“When we acquired South By Sea, it was a natural fit,” continues Nemeroff. “We have a production facility with a ton of capacity that could print all of their custom work with high-quality prints and faster deliveries!” says Michael. “They are a leading Greek Life custom apparel company with incredible branding and marketing, but they subcontracted out the printing. Now, they will be the among the few college brands to have a full-fledged production facility and design studio similar to RushOrderTees.com.”

Aggregating the entire production process under a single roof is an ambitious task, and is typically the defining characteristic of big businesses. They can operate with economies of scale, launching a company from a thriving e-commerce company to a potential market behemoth.

While the custom design studio is Rush Order Tee’s easy to use method for customers to design and place orders, they also have a team of 30+ artists you can speak to which create custom graphics from the most straightforward to the abstract for customers. Nemeroff likes to cite how they can take a sketch off a napkin and turn it into a vibrant work of art.

But PrintFly’s current machinations weren’t in the original plan of the company, back when Michael’s brother had convinced him to stay with it in the early 2000s.

“I always recommend finding software off the shelf before building it yourself,” says Nemeroff. “If you can’t find anything off the shelf, look again. Finding strong developers, creating development environments and pipelines, architecting, requirements, deadlines, etc are a big endeavor if you don’t have a strong technical partner or employee who can help you lead the way. There are typically platforms with a lot of built in features that may not be perfect, but can be adapted for your business to allow you to move much faster.”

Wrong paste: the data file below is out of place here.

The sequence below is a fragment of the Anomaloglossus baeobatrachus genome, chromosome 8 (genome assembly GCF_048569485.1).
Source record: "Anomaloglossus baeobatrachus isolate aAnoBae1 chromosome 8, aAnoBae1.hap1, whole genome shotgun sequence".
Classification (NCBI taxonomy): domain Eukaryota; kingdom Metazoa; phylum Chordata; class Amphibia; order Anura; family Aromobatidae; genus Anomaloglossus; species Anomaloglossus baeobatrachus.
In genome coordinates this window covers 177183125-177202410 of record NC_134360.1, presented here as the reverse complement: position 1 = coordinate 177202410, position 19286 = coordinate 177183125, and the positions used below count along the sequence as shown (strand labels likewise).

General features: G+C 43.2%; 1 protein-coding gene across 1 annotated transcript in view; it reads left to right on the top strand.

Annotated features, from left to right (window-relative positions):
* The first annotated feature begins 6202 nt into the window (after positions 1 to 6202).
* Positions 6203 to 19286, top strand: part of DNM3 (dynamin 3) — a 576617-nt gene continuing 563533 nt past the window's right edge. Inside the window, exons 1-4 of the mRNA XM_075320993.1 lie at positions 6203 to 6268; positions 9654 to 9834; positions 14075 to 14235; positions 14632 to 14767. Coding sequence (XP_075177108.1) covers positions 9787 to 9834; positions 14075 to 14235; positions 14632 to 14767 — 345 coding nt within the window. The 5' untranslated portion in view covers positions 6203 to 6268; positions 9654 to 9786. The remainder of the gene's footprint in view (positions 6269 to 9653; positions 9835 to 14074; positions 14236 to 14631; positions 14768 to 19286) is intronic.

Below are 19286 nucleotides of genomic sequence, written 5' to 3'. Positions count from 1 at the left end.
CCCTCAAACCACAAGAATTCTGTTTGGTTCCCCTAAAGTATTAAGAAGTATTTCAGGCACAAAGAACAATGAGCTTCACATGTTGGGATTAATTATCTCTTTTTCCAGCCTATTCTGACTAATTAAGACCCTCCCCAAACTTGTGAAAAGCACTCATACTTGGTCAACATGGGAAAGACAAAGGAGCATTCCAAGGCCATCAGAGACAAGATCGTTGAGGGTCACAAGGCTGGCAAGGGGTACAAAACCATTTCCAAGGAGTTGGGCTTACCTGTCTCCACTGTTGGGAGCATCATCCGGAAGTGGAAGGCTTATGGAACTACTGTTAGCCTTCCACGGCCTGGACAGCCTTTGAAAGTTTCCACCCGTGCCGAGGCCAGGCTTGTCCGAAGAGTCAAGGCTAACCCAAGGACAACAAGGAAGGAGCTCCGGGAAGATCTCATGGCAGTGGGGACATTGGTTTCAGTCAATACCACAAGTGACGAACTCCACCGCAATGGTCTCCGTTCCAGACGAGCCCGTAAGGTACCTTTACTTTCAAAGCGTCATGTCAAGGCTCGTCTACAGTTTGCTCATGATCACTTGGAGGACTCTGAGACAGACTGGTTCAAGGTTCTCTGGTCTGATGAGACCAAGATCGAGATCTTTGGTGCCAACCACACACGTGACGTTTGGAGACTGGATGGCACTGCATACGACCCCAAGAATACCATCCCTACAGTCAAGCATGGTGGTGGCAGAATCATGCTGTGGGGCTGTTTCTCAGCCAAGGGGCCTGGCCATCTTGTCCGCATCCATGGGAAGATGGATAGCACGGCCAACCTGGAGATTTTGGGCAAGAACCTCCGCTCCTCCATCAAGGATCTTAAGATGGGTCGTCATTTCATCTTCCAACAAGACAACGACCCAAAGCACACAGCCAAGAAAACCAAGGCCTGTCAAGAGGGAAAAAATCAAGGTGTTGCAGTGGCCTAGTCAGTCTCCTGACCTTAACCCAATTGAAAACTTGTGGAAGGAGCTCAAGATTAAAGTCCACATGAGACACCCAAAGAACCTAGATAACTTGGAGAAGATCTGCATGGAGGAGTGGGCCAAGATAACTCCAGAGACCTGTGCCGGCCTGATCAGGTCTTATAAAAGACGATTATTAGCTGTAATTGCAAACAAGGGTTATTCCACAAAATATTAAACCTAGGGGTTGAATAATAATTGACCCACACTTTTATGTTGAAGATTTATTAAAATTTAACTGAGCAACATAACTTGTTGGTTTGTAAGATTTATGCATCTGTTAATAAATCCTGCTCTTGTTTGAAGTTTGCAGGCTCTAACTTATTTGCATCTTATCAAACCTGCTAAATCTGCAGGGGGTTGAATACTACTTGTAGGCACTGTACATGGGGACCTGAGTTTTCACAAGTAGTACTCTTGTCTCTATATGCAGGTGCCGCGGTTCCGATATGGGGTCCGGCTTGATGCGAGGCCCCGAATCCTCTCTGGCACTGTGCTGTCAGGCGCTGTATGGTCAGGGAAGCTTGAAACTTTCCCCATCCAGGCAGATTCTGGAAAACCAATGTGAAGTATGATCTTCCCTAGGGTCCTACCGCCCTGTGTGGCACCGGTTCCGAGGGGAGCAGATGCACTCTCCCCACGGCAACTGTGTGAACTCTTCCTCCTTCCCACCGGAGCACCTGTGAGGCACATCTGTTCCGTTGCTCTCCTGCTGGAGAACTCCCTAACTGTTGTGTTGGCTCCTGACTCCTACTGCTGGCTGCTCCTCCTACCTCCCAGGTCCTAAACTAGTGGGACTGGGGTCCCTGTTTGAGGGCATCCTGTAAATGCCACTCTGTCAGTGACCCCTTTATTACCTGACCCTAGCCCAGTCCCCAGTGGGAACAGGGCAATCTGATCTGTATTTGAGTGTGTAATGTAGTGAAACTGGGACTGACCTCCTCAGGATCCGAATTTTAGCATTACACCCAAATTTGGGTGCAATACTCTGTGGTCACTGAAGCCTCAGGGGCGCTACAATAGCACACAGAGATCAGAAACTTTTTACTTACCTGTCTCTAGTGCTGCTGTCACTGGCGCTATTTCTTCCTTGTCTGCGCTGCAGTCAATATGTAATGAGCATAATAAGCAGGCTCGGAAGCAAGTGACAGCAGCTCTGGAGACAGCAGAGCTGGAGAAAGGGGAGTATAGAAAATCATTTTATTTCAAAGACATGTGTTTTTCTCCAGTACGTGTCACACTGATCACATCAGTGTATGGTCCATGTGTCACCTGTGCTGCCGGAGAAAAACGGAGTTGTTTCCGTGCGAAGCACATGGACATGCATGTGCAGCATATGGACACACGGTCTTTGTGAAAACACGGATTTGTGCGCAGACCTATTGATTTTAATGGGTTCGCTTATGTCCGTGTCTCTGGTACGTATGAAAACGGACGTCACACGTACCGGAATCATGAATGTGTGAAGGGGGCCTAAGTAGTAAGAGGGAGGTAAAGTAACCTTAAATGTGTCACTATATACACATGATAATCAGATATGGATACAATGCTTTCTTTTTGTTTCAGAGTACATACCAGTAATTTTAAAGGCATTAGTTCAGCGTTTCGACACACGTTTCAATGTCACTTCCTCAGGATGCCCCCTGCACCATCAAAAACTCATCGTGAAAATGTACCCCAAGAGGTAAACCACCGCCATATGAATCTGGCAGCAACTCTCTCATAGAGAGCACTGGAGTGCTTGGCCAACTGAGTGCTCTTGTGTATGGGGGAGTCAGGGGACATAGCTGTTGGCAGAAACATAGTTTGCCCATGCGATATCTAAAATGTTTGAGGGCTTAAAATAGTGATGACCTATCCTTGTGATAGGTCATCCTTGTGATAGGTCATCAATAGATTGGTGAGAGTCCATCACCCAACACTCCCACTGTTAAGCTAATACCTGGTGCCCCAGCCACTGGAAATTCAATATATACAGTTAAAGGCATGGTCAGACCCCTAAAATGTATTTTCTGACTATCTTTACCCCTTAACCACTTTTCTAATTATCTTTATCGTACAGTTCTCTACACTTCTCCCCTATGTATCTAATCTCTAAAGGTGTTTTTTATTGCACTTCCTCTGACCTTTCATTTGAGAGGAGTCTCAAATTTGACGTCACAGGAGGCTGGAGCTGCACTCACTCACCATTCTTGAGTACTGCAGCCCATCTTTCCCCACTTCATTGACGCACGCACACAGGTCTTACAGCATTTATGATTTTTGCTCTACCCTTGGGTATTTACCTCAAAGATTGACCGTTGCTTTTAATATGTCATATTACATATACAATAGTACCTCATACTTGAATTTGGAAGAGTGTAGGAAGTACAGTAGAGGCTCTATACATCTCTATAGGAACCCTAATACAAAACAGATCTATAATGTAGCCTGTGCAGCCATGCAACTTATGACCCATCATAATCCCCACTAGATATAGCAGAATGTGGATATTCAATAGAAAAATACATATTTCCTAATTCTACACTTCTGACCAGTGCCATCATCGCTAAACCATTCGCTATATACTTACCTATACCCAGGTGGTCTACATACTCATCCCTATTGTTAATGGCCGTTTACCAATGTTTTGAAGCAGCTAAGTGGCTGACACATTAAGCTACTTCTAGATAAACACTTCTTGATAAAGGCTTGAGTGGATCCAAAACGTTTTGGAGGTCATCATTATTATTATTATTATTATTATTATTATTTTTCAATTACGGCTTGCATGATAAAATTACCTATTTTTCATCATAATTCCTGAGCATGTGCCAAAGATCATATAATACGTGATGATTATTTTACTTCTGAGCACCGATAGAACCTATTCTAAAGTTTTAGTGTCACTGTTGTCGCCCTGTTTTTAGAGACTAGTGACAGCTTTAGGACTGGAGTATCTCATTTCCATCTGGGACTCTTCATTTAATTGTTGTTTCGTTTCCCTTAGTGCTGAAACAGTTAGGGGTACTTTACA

That’s why Nemeroff and early Rush Order Tee employees had to learn many of their entrepreneurial skills on the fly. The situation is different today.

“Today, you can adapt incredible CRM’s and order management systems to your business,” Michael continues. “There are even purpose-built systems for the custom apparel industry and for shops of all sizes like Deco Network or Printavo.”

Bolstered by a suite of technological tools, a promising upstart brand in South by Sea, and a talented team of designers, programmers, logistical professionals, and other creators, Rush Order Tees has come a long way from its humble origins. It’s even an official partner of the Philadelphia 76ers — one of the NBA’s most storied franchises — and they also teamed up with them to donate masks to the ongoing COVID-19 effort. That’s a far cry from spinning up some apparel designs in a garage in 2001.

For Michael and the Nemeroff’s, it’s a testament to hard work and dedication that coincided with bringing and the standard small mom and pop t-shirt business to the e-commerce world.

The seeds for PrintFly to expand its scope further are planted. And it all started with a homework assignment for discovering HTML. For Michael Nemeroff, it’s been a long, winding road, but one that has paid dividends in the long-run.

His parting advice to the next crop of entrepreneurs looking for their own spark of opportunity?

“Think outside the box rather than using money as your main lever. Money isn’t always the solution to growth. Time, work ethic, and resourcefulness can make up for money.”